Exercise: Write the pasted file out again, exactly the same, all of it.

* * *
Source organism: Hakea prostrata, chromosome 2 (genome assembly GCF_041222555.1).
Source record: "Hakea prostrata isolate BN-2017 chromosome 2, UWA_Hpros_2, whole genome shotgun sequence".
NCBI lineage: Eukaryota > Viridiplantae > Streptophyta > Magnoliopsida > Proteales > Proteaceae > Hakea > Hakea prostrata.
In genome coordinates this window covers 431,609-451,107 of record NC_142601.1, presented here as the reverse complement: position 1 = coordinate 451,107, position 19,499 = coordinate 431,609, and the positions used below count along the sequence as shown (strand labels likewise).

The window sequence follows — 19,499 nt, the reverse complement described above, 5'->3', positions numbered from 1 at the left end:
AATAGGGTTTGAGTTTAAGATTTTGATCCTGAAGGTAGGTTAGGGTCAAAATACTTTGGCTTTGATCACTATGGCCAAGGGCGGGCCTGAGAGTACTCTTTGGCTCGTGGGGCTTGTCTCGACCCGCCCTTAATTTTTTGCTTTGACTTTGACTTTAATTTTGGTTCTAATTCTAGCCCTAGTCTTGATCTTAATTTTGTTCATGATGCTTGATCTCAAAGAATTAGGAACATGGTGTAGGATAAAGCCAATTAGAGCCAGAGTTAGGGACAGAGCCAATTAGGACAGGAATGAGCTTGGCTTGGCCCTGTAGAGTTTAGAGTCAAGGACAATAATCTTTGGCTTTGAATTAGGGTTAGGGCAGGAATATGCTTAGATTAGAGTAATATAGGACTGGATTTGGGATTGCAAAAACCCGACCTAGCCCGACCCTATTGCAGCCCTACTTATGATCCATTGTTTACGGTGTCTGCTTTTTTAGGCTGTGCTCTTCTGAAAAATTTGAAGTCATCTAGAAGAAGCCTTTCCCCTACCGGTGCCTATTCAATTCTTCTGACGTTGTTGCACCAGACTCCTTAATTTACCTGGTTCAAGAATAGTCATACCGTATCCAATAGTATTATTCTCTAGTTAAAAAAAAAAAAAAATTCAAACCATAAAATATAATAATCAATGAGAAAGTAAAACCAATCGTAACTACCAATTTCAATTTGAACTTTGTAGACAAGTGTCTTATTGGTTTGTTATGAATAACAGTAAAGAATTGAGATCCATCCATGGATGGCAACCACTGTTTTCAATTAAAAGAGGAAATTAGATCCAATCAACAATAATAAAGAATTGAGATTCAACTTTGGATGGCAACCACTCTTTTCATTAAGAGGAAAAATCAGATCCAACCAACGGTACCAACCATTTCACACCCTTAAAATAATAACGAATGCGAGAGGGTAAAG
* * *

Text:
Source organism: Hakea prostrata, chromosome 2 (genome assembly GCF_041222555.1).
Source record: "Hakea prostrata isolate BN-2017 chromosome 2, UWA_Hpros_2, whole genome shotgun sequence".
NCBI lineage: Eukaryota > Viridiplantae > Streptophyta > Magnoliopsida > Proteales > Proteaceae > Hakea > Hakea prostrata.
In genome coordinates this window covers 431,609-451,107 of record NC_142601.1, presented here as the reverse complement: position 1 = coordinate 451,107, position 19,499 = coordinate 431,609, and the positions used below count along the sequence as shown (strand labels likewise).

The window sequence follows — 19,499 nt, the reverse complement described above, 5'->3', positions numbered from 1 at the left end:
AATAGGGTTTGAGTTTAAGATTTTGATCCTGAAGGTAGGTTAGGGTCAAAATACTTTGGCTTTGATCACTATGGCCAAGGGCGGGCCTGAGAGTACTCTTTGGCTCGTGGGGCTTGTCTCGACCCGCCCTTAATTTTTTGCTTTGACTTTGACTTTAATTTTGGTTCTAATTCTAGCCCTAGTCTTGATCTTAATTTTGTTCATGATGCTTGATCTCAAAGAATTAGGAACATGGTGTAGGATAAAGCCAATTAGAGCCAGAGTTAGGGACAGAGCCAATTAGGACAGGAATGAGCTTGGCTTGGCCCTGTAGAGTTTAGAGTCAAGGACAATAATCTTTGGCTTTGAATTAGGGTTAGGGCAGGAATATGCTTAGATTAGAGTAATATAGGACTGGATTTGGGATTGCAAAAACCCGACCTAGCCCGACCCTATTGCAGCCCTACTTATGATCCATTGTTTACGGTGTCTGCTTTTTTAGGCTGTGCTCTTCTGAAAAATTTGAAGTCATCTAGAAGAAGCCTTTCCCCTACCGGTGCCTATTCAATTCTTCTGACGTTGTTGCACCAGACTCCTTAATTTACCTGGTTCAAGAATAGTCATACCGTATCCAATAGTATTATTCTCTAGTTAAAAAAAAAAAAAAATTCAAACCATAAAATATAATAATCAATGAGAAAGTAAAACCAATCGTAACTACCAATTTCAATTTGAACTTTGTAGACAAGTGTCTTATTGGTTTGTTATGAATAACAGTAAAGAATTGAGATCCATCCATGGATGGCAACCACTGTTTTCAATTAAAAGAGGAAATTAGATCCAATCAACAATAATAAAGAATTGAGATTCAACTTTGGATGGCAACCACTCTTTTCATTAAGAGGAAAAATCAGATCCAACCAACGGTACCAACCATTTCACACCCTTAAAATAATAACGAATGCGAGAGGGTAAAG